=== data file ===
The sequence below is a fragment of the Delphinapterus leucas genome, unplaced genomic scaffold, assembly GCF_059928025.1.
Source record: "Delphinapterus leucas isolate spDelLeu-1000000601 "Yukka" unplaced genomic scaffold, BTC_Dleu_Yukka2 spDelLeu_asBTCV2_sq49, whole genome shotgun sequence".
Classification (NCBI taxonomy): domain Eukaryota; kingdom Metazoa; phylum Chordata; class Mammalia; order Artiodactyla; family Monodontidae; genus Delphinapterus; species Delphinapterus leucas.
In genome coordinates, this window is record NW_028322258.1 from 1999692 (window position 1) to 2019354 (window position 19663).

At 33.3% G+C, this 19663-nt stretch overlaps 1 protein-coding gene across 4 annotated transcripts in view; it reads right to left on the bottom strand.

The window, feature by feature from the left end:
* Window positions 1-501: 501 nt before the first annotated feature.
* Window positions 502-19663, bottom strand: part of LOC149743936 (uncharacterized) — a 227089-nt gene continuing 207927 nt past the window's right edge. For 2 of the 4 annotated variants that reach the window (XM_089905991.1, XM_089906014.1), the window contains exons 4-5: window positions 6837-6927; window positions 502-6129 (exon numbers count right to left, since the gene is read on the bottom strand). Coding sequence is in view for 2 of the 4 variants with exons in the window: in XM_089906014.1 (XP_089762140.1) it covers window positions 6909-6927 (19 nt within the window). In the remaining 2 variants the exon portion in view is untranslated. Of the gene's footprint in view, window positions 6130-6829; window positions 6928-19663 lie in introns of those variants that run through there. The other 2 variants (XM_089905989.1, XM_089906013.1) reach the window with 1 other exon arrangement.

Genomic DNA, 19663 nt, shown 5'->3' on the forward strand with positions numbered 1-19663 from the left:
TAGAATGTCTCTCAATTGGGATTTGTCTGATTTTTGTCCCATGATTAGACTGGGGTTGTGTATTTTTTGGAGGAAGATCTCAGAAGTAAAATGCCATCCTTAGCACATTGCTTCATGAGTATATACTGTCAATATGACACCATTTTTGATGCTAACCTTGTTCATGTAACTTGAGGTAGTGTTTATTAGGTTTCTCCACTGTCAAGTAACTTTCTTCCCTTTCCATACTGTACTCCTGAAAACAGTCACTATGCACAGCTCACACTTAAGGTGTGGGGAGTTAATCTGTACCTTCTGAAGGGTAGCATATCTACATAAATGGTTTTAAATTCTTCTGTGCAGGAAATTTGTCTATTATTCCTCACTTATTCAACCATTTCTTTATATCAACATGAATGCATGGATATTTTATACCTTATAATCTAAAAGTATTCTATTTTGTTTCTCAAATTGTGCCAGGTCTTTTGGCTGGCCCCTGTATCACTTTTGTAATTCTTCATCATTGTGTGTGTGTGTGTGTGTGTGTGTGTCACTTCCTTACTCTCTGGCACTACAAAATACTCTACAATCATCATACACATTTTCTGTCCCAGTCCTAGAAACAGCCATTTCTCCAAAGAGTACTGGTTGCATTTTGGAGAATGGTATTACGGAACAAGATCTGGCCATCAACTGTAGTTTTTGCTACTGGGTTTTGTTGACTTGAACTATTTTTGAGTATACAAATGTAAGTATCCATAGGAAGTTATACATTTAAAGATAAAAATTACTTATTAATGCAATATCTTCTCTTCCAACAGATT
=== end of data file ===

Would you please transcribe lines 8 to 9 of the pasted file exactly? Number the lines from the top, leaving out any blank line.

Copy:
* Window positions 502-19663, bottom strand: part of LOC149743936 (uncharacterized) — a 227089-nt gene continuing 207927 nt past the window's right edge. For 2 of the 4 annotated variants that reach the window (XM_089905991.1, XM_089906014.1), the window contains exons 4-5: window positions 6837-6927; window positions 502-6129 (exon numbers count right to left, since the gene is read on the bottom strand). Coding sequence is in view for 2 of the 4 variants with exons in the window: in XM_089906014.1 (XP_089762140.1) it covers window positions 6909-6927 (19 nt within the window). In the remaining 2 variants the exon portion in view is untranslated. Of the gene's footprint in view, window positions 6130-6829; window positions 6928-19663 lie in introns of those variants that run through there. The other 2 variants (XM_089905989.1, XM_089906013.1) reach the window with 1 other exon arrangement.

Genomic DNA, 19663 nt, shown 5'->3' on the forward strand with positions numbered 1-19663 from the left: